Intel aims to improve its high-performance computing, high-speed networking business with its planned acquisition of QLogic's InfiniBand business.
Intel and QLogic Monday unveiled the pending deal, under which Intel would gain product lines, other assets and a "significant" number of people related to the InfiniBand business from QLogic.
Storage networking vendor QLogic reported the deal to be worth $125 million in cash.
Intel plans to use the InfiniBand technology as part of its networking and high-performance computing technologies. InfiniBand combines server-to-server and server-to-storage data traffic into a single connection and can replace technologies such as server clustering, Fibre Channel or iSCSI, and IP networking.
The move comes as Intel is looking to make its mark in the high-performance computing industry. The company in November introduced a series of motherboards and chassis targeting this part of the market. It also fits with Intel's recent decision to develop fabric architectures that will help achieve ExaFLOP-per-second performance by 2018, an Intel spokesperson told CRN. ExaFLOP/s is 1 quintillion computer operations per second, or about 100 times the performance of today's fastest supercomputers, according to Intel.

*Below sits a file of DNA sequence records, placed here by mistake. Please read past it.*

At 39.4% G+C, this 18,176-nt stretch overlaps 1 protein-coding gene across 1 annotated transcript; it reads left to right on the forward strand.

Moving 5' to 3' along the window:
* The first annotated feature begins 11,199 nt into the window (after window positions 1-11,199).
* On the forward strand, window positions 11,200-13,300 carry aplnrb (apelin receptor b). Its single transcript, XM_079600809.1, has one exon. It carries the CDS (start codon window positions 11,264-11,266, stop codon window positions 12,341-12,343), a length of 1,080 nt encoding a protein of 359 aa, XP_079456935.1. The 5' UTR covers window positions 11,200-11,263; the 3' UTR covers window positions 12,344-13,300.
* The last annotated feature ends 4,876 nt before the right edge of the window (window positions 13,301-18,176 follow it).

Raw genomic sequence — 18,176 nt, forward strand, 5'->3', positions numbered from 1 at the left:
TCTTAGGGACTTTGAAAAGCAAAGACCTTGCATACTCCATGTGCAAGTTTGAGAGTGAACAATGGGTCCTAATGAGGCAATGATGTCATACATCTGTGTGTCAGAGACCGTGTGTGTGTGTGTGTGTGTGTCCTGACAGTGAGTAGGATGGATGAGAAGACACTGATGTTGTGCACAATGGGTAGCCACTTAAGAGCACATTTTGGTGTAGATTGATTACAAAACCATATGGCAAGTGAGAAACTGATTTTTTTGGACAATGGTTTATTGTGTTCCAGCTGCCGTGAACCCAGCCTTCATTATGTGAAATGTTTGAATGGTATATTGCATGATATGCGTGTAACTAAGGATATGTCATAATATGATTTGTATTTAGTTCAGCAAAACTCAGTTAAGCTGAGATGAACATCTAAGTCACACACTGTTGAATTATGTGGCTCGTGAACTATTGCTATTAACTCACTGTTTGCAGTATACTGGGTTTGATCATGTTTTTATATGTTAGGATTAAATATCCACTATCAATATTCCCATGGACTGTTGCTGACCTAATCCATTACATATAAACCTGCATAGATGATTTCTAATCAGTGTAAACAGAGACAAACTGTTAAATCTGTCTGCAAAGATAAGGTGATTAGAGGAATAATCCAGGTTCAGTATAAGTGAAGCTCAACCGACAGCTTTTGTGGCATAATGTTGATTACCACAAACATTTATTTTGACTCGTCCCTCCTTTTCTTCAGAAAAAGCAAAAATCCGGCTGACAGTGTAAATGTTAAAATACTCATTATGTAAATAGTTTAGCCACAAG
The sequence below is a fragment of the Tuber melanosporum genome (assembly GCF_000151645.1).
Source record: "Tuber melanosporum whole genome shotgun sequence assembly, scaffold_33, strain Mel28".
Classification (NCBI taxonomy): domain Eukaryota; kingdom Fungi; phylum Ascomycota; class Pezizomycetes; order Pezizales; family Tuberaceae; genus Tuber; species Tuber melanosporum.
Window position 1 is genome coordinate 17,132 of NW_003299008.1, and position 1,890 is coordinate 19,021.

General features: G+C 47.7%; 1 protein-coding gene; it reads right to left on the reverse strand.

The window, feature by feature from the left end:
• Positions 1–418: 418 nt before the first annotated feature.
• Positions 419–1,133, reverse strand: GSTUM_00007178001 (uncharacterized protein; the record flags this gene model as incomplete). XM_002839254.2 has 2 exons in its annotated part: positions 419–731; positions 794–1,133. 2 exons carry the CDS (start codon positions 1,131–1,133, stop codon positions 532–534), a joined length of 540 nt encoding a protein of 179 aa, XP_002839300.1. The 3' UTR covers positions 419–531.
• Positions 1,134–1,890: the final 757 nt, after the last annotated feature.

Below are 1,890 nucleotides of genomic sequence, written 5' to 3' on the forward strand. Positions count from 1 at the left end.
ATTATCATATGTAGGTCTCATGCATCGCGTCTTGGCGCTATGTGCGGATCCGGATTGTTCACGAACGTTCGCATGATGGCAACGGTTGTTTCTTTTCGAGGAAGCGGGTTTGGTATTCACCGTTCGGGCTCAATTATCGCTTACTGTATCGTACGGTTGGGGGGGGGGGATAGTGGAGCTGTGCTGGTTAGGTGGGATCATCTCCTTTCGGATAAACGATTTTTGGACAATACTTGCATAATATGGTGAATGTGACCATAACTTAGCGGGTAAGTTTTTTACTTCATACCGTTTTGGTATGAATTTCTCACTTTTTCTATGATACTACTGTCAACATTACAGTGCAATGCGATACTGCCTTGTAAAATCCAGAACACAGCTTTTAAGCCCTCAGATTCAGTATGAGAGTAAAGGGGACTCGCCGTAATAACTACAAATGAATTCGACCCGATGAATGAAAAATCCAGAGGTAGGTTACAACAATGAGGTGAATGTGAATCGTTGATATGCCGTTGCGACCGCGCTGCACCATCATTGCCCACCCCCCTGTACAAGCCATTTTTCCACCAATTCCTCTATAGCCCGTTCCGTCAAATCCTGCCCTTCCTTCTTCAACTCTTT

Intel currently offers InfiniBand technology via partnerships with third-party providers including QLogic and Mellanox, the spokesperson said. Those third-party relationships should continue even after Intel closes the QLogic InfiniBand business acquisition, which is expected this quarter, the spokesperson said.
Intel declined to discuss how many QLogic personnel it would hire as a result of the acquisition.
For QLogic, the sale of its InfiniBand business to Intel provides an opportunity to better focus on its storage networking business, including Fibre Channel, iSCSI, and converged networking adapters, switches, routers and ASICs.
“The sale of these InfiniBand assets will benefit our shareholders by enabling us to provide better focus and greater investment in growth opportunities for the data center with our converged networking, enterprise Ethernet, and storage area networking products,” said Simon Biddiscombe, president and CEO of QLogic, in a statement.
A QLogic spokesperson declined to discuss whether the company's InfiniBand business was profitable but did say it was growing. However, the spokesperson said, the company had to maintain separate teams for its InfiniBand and other technologies, which was not the best use of company resources.